Type Effectiveness Rebalance Part 1: Explanation and Meta Shift

Introduction: What has Changed?

When Niantic dropped Trainer Battles in December, they made a change to the combat mechanics that affect raid and gym battles in addition to PvP. Before this change, attacks registering as super-effective against an opponent dealt 40% damage more than comparable neutral attacks; similarly, not very effective attacks dealt 40% less damage. Presumably, in an attempt to make more Pokemon viable for Trainer Battles and to give an advantage to those who better understand type matchups, Niantic increased this 40% to 60%, making type effectiveness much more important when determining team composition. This is compounded by multiple resistances/weaknesses or immunity tier resistances (which count as double weaknesses in PoGO); for example, since both Rock and Dark-types are weak to Fighting, Fighting-type moves deal an additional x1.6^2 = x2.56 damage to Tyranitar, while since Poison resists Fighting, and Ghost is immune to Fighting, the same moves would deal x(1/1.6)^3 = x0.244… damage to Gengar. The table below summarizes these changes.

Damage Multipliers Resistance Immunity 3x Resistance(Immunity + Resistance) Weakness 2x Weakness
Pre-PvP x0.714 x0.510 x0.364 x1.4 x1.96
Current x0.625 x0.390625 x0.244140625 x1.6 x2.56

For the second time in recent months, Niantic implemented a rebalance intended to facilitate competitive balance in PvP that had a (possibly unintended) effect of making raid battles much easier, and slightly shifted the meta away from great generalists like Rayquaza. There are competent attackers in every type, so unless you’re raiding Sableye, you should be dealing super-effective damage with your counters against any raid boss. Before considering breakpoints, these counters now deal roughly 14.3% more damage in singly super-effective matchups and 30.6% more damage in doubly super-effective matchups, and many will take less damage from the boss’s attacks due to the increased effectiveness of their resistance to these moves. In fact, things are so much easier that whereas previously many trainers were able to defeat many Tier 3 raid bosses alone but always needed at least one partner to defeat bosses in Tier 4, videos quickly surfaced of some trainers soloing Absol and even Tyranitar (more on this in a future article).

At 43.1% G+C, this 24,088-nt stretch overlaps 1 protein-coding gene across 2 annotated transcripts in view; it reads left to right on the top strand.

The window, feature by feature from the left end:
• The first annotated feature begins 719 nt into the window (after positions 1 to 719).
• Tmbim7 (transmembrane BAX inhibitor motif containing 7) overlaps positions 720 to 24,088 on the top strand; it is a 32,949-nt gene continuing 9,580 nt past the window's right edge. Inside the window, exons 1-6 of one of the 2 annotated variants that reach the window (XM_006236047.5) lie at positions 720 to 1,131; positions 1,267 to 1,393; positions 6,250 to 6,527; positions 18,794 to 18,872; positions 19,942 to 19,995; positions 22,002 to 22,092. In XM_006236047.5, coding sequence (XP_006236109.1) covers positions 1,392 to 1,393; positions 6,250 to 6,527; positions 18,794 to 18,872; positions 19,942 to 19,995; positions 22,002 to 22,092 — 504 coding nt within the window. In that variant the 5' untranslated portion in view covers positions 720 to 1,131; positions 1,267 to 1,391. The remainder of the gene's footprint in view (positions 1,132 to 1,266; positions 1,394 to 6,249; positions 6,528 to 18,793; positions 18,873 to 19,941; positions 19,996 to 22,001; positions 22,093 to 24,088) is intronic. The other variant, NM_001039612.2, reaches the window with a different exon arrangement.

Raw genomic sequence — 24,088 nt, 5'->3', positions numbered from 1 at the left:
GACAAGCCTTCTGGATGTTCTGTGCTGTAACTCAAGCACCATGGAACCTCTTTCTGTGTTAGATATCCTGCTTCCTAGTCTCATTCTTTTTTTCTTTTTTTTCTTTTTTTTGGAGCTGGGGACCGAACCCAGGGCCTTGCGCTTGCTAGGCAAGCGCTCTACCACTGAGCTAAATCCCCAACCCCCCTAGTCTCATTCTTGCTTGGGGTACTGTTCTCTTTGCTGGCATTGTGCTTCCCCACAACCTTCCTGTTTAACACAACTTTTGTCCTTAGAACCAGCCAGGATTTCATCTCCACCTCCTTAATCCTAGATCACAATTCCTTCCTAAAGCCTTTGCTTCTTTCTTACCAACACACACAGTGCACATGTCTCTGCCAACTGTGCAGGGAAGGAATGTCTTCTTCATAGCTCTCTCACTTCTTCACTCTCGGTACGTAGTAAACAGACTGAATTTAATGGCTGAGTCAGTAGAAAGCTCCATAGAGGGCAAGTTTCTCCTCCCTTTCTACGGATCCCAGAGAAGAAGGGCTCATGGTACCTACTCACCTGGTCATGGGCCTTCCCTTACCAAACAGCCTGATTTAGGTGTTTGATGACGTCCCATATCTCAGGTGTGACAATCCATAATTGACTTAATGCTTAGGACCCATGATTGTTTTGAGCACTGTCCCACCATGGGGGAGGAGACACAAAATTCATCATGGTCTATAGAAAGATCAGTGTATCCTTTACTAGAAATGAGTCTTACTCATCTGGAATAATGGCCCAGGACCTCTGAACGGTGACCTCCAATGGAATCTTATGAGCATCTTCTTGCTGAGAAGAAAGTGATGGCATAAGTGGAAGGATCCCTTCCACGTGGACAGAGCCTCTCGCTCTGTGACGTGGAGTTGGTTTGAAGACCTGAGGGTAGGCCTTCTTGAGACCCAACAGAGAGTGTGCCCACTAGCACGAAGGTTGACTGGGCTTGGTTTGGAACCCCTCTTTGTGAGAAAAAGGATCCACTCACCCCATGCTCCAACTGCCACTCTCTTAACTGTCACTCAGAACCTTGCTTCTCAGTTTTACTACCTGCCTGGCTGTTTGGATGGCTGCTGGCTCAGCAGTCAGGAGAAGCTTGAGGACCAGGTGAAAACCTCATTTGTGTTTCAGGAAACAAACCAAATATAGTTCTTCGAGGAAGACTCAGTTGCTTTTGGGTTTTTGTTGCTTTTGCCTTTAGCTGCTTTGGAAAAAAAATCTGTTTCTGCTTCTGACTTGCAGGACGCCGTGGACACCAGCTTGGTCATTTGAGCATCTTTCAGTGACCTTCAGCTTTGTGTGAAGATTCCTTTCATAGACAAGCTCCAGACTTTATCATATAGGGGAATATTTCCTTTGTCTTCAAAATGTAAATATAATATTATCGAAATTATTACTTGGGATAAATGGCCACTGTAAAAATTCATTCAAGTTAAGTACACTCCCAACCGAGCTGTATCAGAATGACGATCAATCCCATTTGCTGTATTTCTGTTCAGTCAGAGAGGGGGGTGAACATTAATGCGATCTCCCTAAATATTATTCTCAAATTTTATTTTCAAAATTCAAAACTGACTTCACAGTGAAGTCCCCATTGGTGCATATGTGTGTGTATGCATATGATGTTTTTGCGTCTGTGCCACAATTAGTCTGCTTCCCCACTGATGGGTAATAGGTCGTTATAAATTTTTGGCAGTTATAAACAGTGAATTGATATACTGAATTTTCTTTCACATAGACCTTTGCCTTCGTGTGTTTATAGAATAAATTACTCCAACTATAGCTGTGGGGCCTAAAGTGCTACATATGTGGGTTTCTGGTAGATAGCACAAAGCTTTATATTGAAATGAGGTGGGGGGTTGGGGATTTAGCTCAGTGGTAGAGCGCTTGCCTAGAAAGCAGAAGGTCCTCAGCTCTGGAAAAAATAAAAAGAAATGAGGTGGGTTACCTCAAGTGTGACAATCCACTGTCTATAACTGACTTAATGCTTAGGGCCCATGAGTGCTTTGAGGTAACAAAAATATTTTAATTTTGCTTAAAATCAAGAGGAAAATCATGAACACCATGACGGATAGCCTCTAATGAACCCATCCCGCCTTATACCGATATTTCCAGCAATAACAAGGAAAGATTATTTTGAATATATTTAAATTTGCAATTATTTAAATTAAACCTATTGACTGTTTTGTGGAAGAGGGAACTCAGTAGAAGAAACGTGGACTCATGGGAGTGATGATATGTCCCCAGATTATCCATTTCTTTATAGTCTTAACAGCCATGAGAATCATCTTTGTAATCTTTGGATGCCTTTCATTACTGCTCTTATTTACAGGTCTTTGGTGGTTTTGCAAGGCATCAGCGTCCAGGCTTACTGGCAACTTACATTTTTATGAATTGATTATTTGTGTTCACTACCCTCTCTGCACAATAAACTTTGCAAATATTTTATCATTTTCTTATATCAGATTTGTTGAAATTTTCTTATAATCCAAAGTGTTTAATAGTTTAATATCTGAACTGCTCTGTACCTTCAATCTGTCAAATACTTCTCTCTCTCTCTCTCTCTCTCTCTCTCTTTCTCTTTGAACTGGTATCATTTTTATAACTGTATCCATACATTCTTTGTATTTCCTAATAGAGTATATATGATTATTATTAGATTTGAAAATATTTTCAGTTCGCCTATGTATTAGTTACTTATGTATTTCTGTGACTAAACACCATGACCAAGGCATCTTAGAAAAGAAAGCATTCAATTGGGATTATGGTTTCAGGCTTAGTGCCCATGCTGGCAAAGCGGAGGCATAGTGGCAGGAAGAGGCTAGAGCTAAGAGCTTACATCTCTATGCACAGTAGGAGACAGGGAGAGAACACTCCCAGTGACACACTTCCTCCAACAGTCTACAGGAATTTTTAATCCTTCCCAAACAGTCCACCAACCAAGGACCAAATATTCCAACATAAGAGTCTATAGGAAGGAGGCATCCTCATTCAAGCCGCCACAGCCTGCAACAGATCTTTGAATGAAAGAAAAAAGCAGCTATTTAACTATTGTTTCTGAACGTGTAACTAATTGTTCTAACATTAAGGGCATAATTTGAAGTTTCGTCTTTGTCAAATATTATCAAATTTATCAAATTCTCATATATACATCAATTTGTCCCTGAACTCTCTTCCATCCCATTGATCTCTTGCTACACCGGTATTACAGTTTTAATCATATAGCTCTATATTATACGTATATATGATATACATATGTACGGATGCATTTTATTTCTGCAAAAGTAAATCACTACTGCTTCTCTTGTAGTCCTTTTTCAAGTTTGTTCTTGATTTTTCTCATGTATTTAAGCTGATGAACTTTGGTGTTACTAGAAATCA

Unlike the November rebalance that benefited low-HP Pokemon and Pokemon with similar Defense and Special Defense in the main series games, this rebalance did not affect different Pokemon differently based on their stats. However, some Pokemon benefit more than others, and as a result, you may find yourself reaching for the longtime meta-dominating attackers like Mewtwo and Rayquaza less than previously. Here we’ll discuss the impact of the multiplier increase on the raid meta.

Darkness Ascends

For the most part, the relative rank of counters to specific bosses remains unchanged, but there is a notable exception: Pokemon effective against Psychic-types. Gengar is a popular choice for its top-notch DPS and the increased availability of an excellent fast move, and its status as a glass cannon becomes even more extreme considering that it also takes super-effective damage from Psychic-type moves due to its Poison typing. It’s hard to imagine Gengar being more fragile than previously, but it’s true; despite maintaining its status as the highest DPS attacker into Psychic-types (besides Deoxys), you may want to bench Gengar against strong Psychic-type fast moves like Confusion or Zen Headbutt (on Attack Forme Deoxys, for example).